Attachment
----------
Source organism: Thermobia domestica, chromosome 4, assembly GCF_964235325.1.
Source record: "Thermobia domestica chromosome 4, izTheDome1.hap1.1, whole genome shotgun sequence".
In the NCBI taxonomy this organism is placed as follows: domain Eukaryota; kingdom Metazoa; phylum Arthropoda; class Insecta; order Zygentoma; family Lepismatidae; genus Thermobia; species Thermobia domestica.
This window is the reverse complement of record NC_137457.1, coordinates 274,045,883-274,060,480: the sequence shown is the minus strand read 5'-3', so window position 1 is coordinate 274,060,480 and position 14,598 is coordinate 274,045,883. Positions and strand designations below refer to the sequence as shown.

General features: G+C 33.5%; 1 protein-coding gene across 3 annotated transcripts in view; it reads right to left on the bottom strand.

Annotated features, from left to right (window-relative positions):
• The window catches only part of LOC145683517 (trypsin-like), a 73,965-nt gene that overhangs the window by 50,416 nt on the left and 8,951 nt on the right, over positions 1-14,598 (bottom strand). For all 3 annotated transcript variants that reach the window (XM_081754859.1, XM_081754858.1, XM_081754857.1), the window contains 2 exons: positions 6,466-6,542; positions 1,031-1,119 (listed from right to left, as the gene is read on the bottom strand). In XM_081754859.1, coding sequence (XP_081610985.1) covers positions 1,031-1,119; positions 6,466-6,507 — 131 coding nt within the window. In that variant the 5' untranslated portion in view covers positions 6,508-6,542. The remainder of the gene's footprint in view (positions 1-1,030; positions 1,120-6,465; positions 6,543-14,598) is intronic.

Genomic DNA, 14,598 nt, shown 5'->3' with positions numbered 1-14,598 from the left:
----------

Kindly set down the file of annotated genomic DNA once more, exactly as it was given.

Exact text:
Source organism: Thermobia domestica, chromosome 4, assembly GCF_964235325.1.
Source record: "Thermobia domestica chromosome 4, izTheDome1.hap1.1, whole genome shotgun sequence".
In the NCBI taxonomy this organism is placed as follows: domain Eukaryota; kingdom Metazoa; phylum Arthropoda; class Insecta; order Zygentoma; family Lepismatidae; genus Thermobia; species Thermobia domestica.
This window is the reverse complement of record NC_137457.1, coordinates 274,045,883-274,060,480: the sequence shown is the minus strand read 5'-3', so window position 1 is coordinate 274,060,480 and position 14,598 is coordinate 274,045,883. Positions and strand designations below refer to the sequence as shown.

General features: G+C 33.5%; 1 protein-coding gene across 3 annotated transcripts in view; it reads right to left on the bottom strand.

Annotated features, from left to right (window-relative positions):
• The window catches only part of LOC145683517 (trypsin-like), a 73,965-nt gene that overhangs the window by 50,416 nt on the left and 8,951 nt on the right, over positions 1-14,598 (bottom strand). For all 3 annotated transcript variants that reach the window (XM_081754859.1, XM_081754858.1, XM_081754857.1), the window contains 2 exons: positions 6,466-6,542; positions 1,031-1,119 (listed from right to left, as the gene is read on the bottom strand). In XM_081754859.1, coding sequence (XP_081610985.1) covers positions 1,031-1,119; positions 6,466-6,507 — 131 coding nt within the window. In that variant the 5' untranslated portion in view covers positions 6,508-6,542. The remainder of the gene's footprint in view (positions 1-1,030; positions 1,120-6,465; positions 6,543-14,598) is intronic.

Genomic DNA, 14,598 nt, shown 5'->3' with positions numbered 1-14,598 from the left: